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The issue of immigration continues to hold a high place in the news narratives whether directly or indirectly.

The year may have begun with consideration of the response of Rumanians and Bulgarians to their improved rights of migration and continued with the political prospects for UKIP but the immigration debate was not limited to the most obvious forms of consideration of such issues.

The Inquest result into the shooting of Mark Duggen remains in the news agenda largely because he came from a section of society that is easily regarded as “other’, and perceives itself as disadvantaged because of its immigrant origins.

When we speak of the minimum wage or providing work for the unemployed we are often drawn into an appraisal of the effects of newcomers willing to work for lower wages than the indigenous workforce will accept.

When we talk of school standards in our inner cities, or the provision of any other aspect of any services provided by the State, it will never be long before the question of multiple languages comes into consideration

Before Christmas, the patriotism of Ed Milliband’s father drifted between being doubted because of his Marxism and also his non British origins.

Often such controversies serve as surrogate disputes over the underlying problems of immigration and the challenges it poses to the stability of communities when they have to cope with rapid change.

We shall have to get used to this routine intrusion of immigration factors into many of our discussions whether we choose to or not, yet does this seemingly persistent consciousness of immigration mean that we are intolerant or “racist”? Brother Ivo thinks not.

The issue has been with us for half a century.

Brother Ivo recalls his mother speaking of running in fear when she first saw a black man in the street; it was as striking an even to her as when Aboriginal peoples first encountering Captain Cook, yet Brother Ivo was later brought up in an area where an incoming population gradually settled, and became largely invisible to his eye, such is the effect of habituation and the establishment of the new “normal”.

As this was happening, Brother Ivo watched the news reels of the 1960’s and adopted Martin Luther King as his hero, thrilling to his words that a man should be judged by the content of his character and not by the colour of his skin.

It was in many ways, an easy ethical standard for Dr King to assert.

 He was the son and grandson of Ministers of Religion. He was steeped in the Exodus narrative and its message of patience and hope. He was well educated and keenly aware of the promise of America as enshrined in its Constitution.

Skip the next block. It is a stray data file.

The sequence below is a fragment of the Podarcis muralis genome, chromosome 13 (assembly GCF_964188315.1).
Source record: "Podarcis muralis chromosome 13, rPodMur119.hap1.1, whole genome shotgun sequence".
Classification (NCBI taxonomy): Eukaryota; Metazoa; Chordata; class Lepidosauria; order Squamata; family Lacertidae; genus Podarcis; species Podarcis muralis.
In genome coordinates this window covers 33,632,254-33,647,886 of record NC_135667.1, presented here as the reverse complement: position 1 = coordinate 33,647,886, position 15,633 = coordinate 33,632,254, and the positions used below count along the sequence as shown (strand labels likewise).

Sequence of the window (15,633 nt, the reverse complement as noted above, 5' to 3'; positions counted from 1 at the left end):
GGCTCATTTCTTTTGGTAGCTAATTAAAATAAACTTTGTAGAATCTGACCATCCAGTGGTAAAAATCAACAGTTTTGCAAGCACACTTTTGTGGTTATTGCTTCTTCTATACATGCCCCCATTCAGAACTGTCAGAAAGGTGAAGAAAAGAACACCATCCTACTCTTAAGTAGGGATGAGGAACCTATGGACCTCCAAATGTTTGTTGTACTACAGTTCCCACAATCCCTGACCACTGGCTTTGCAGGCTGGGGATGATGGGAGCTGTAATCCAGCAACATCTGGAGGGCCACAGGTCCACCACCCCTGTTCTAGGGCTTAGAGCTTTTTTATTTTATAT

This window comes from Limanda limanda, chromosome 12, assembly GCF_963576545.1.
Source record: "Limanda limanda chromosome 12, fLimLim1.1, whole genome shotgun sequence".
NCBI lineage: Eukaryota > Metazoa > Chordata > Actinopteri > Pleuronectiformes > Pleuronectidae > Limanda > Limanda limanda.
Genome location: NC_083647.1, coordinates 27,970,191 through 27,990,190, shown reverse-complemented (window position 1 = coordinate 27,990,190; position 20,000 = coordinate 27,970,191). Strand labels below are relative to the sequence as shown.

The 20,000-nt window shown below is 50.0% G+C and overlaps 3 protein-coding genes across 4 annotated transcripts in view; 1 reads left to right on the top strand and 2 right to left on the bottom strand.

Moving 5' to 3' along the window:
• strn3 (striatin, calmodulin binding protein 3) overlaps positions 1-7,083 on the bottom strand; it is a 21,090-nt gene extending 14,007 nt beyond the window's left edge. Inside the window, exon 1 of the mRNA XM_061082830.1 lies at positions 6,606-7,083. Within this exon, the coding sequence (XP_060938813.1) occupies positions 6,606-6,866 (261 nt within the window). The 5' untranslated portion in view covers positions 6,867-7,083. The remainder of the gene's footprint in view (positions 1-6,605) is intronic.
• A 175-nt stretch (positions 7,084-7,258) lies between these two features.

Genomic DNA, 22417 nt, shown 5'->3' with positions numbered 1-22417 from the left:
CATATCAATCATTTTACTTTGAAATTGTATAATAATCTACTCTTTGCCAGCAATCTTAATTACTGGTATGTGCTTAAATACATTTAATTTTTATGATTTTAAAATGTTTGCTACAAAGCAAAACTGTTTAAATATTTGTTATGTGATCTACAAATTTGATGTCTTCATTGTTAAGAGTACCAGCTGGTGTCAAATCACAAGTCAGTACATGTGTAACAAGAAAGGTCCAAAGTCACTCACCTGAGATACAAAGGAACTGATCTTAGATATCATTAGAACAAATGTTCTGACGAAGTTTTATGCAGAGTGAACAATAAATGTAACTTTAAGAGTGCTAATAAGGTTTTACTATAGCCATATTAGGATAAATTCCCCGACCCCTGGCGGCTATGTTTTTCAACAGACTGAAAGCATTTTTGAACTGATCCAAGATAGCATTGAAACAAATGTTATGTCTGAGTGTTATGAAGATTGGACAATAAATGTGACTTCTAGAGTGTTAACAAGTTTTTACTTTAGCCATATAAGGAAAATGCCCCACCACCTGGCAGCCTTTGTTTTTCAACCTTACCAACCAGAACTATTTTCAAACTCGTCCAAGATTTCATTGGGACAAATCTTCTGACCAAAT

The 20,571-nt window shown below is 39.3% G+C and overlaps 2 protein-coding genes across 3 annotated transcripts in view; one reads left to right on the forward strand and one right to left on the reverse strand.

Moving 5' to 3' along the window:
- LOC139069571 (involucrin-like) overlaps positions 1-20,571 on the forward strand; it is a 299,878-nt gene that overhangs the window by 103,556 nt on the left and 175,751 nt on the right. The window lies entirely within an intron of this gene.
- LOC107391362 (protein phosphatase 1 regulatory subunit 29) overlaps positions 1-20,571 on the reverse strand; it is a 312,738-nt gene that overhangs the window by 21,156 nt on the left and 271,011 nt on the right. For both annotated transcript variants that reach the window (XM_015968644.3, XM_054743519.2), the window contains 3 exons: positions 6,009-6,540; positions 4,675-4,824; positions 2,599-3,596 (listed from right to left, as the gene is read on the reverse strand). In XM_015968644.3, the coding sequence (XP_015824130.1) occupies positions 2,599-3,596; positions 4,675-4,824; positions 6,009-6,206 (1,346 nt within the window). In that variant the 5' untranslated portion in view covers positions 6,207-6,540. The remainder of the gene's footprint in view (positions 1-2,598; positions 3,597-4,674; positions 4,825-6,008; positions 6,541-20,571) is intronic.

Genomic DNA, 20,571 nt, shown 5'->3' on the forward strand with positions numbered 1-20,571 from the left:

Dr King was not in dispute with the principles upon which his nation was founded, but rather intent upon claiming its promises for all, and especially for those in his own African American community who had been excluded from “life, liberty, and the pursuit of happiness’ by slavery and the segregation years that followed.

He never used the phrase later popularised by Bill Clinton that there was “nothing wrong with America that could not be set right by what is right with America”, but that sentiment encapsulated the way he went about agitating for his people to share in the Founding Father’s vision of Justice through equal rights and opportunity.

He wanted a fair shot, not a guaranteed outcome. His father “Daddy King” had taught him that the three steps to success were to get a Vote, a job, and a mortgage, and so there was no element of confrontation with his country’s values involved in either’s teachings.

If you had asked him “How shall we judge a Man?” he would have done so by the ideals   of mainstream America. America may not have been living up t those ideals but Dr King wanted what it “said on the tin”.

However estranged from the American dream his people might have been, he sought to lead them by Christian forbearance and Ghandian non-violence, towards the same objectives hopes and aspirations as every other American citizen.

Although the path was a difficult one, and although he never lived to lead his people into that promised land, Dr King’s task was in many ways easier than that currently facing anyone who seeks to build community in the UK’s present circumstances.

Today we not only have a significant arrival of newcomers, but the British people are in many ways unclear what is the character of the community into which such people are to be inducted. Many hold to a traditional vision of the UK and seek to maintain it as it was defended in two world wars, some want to see it integrated into a European super State to rival the USA, some seek to fracture that unity with independence for parts of the Kingdom whilst others deny that there ever was such an identity as “Englishness”.

We seem to be simultaneously urged  to welcome others into the “community” whilst being utterly at odds as to what that community might comprise. No wonder we end up confused.

Meanwhile there is a breakdown of trust in institutions whether political parties BBC or the police, and with it all the faith of the past is marginalised by attitude and legislation alike.

We need to resolve what is the nature of the community into which we shall confidently welcome the newcomer.

We may wish to battle intolerance yet “If the trumpet sound an uncertain note who shall prepare himself for battle”?

We have made great strides in the past 50 years. Overt racial prejudice is no longer an acceptable feature of our common life. Not only do we not see signs in lodging houses declaring “No Blacks-No Irish” but if we removed the legal sanction, there is a high probability that they would not appear. We are a different society already.